Saturday, May 31, 2014


The Grand Seduction
September 8, 2013 (Toronto International Film Festival)
May 30, 2014 (United States)
113 min
United States (English)

Directed by Don McKellar
Written by Michael Dowse, Ken Scott

The Grand Seduction affords us new territory for Brendan Gleeson and Taylor Kitsch and is absolutely worth your amusement.

The Grand Seduction is a remake of the 2003 French-Canadian film, Seducing Doctor Lewis, which won the World Cinema Audience Award at Sundance back in 2003. There have been talks about an English language remake for a decade now and I'm confident in declaring that it was worth the wait. Brendan Gleeson, in one of his more likable and relatable roles, plays Murray French. He's but one of a hundred souls proud to call the Newfoundland harbor town of Tickle Head their home.

The film's prologue is a classically draped remembering of his life as a child: their fathers would go out each night carrying lanterns to their fishing boats in order to earn a living and then come back home to the warmth of their wives. The Tickle Head of today is shed of that romantic and nostalgic lens and is in serious financial trouble. Murray's wife wants a better life, and for that she looks to the city. All the more reason for Murray to rally the harbor-folk together to for a factory to be built in their midst. "What's does the factory make?" an unconvinced denizen asks Murray. "They make jobs." The only catch is that in order to make the cut, Tickle Head needs a doctor. They lure in Dr. Paul Lewis, a recent med school grad who is played by Taylor Kitsch, and so the seducing begins.

It's a fun premise that takes a while to set up, but once the goals are clear and the players are on the field its a blast to watch. They know very little about Dr. Lewis outside of his interest in cricket, which the whole harbor struggles to learn and love before his arrival. They tap his phone to learn more, including his rocky relationship with his girlfriend back home. There's plenty of tricks that Murray and company have up their sleeve. The chaotic planning, risky execution and consequent reaction by Dr. Lewis make for a hilarious formula that delivers throughout.

You couldn't ask for better performances out of the townsfolk. Not only do they look and feel the part, they keep their observations deadpan and their delivery well-timed. Gleeson is perfect as a patriarchal and earnest influencer for both the people of Tickle Head and on Dr. Lewis himself. Kitsch adds another notch to his acting belt with this performance. It's a small-budget dramedy and he plays the part of the flashy new fish in the faded old pond.

What's most telling about the success of The Grand Seduction is that by the end of the movie you'll have been convinced to live in Tickle Head yourself. It may not be possible to return to the golden days of yesteryear, but there is happiness to be found in the humble everyday lives of the working class.

Curator's Note: The Grand Seduction is currently playing in select cities. Video Review


CONTENT: some crude humor, language and sexual references

Friday, May 30, 2014


In honor of A Million Ways to Die in the West hitting theaters this weekend MOVIECLIPS decided to celebrate all the diverse ways in which characters meet their untimely ends in the movies. I helped curate this gruesome and ridiculous list. Please enjoy, though it’s not recommended for the squeamish.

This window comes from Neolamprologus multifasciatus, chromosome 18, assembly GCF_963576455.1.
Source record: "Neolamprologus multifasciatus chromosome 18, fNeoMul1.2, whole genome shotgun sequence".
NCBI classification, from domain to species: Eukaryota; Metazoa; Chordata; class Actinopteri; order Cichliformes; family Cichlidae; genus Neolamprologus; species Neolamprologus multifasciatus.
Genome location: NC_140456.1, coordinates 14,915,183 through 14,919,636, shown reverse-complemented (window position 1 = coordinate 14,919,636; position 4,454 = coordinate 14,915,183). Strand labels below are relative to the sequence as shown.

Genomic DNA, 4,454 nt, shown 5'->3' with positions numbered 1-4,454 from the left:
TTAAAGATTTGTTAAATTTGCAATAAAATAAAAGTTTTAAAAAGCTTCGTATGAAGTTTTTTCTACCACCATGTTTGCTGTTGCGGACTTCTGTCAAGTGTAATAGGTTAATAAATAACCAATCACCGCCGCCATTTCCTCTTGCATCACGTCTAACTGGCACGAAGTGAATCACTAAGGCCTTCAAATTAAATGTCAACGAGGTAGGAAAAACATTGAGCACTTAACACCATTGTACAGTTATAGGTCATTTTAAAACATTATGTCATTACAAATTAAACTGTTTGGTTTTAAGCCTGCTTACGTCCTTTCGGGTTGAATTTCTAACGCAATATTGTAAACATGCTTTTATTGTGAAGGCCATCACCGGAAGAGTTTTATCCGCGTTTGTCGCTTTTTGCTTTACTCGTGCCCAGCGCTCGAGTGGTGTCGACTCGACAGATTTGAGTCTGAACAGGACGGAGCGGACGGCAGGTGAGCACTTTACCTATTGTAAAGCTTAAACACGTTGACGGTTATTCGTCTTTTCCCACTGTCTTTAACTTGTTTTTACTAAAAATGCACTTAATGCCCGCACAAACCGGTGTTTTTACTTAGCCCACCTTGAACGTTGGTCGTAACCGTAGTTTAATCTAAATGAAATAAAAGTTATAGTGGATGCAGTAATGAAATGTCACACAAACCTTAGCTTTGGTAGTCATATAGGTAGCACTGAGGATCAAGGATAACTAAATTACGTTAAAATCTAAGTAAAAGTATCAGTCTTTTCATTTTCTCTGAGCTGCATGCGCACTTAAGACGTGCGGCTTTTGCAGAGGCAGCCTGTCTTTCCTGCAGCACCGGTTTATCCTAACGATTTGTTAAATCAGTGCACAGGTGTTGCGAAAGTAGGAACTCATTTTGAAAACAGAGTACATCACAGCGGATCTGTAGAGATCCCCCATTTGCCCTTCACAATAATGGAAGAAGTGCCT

Now that you’ve just literally seen a hundred ways to die you know how much carnage that is. Now imagine 10,000 X that. That would truly be “a million ways to die.” How many onscreen deaths do you think we’ll actually see in A Million Ways to Die in the West? I’m going to attempt to count the deaths in Seth MacFarlane’s new Western comedy and send the results to, a nice resource for finding out just how many people bit the dust in your favorite movies. The only problem is they don’t seem to update it very often or have that reputable of a database to begin with.

1 down. 999,999 to go.

Feel free to guesstimate in the comments below or share any of your favorite movie deaths (video links are preferred).

"A million ways to die in the West isn't cool, you know what's cool? A billion ways to die in the West."


Wednesday, May 28, 2014




James Gray delivers his grandest film to date in the form of this softly-lit and glossily-glazed immigrant story circa 1920s New York. Marion Cotillard and Joaquin Phoenix (the latter a Gray regular) turn in incredible lead performances that keep them amidst the best of their respective generations. When all is said and done, The Immigrant feels like a natural title to list in the same sentence as The Godfather: Part II and Once Upon a Time in America. This is the latest American classic.


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When a filmmaker makes a finished project each year it's inevitable that some will get lost in the shuffle. That's especially the case with Woody Allen's 21st Century portfolio, and Melinda and Melinda is such a film (I'd heard nothing about this one prior to stumbling upon it on Netflix). Four friends are out to dinner discussing two great genres: comedy and tragedy. Which is more effective, more life-like and more appealing to an audience? It's a film (two films actually) within a film and does a good job of showing the merits of each. The weightier tragedy ultimately garners more screen time, but it becomes clear that either can venture into the territory of the other. Melinda and Melinda is bloated and self-adoring. Watching Will Ferrell play a part Allen would have played himself some years earlier is more distracting than it is funny. The project is still worth any Allenite's time for a diverse ensemble and a paralleling of the two perspectives of storytelling that this writer/director has been juggling for decades.


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The year of the doppleganger (see also Muppets Most Wanted and Enemy) marches forward with The Double. This time it's Jesse Eisenberg who is pulling double-duty. Mia Wasikowska, in one of her finest turns yet, plays the romantic interest that both Simon James and James Simon warring over. It's a hilarious and surreal experience, as much like Terry Gilliam as writer/director Richard Ayoade's Submarine was Wes Anderson-esque. To think of both only speaks to how competent the filmmaking is. There's some serious themes beneath the thick layer of style here.


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My second viewing of Thomas Vinterberg's frustrating story became an observation of Mads Mikkelsen's Cannes-winning performance. He reacts to damning accusations in a determined yet soft manner. It's a character study during the worst months of one man's life and resonates strongly for it. Thomas Bo Larsen gives a mesmerizing performance of his own. The Hunt is about manhood, both the reaching and maintaining of that rite, in addition to providing a solemn portrait of the sleepy Denmark town that cultivates them.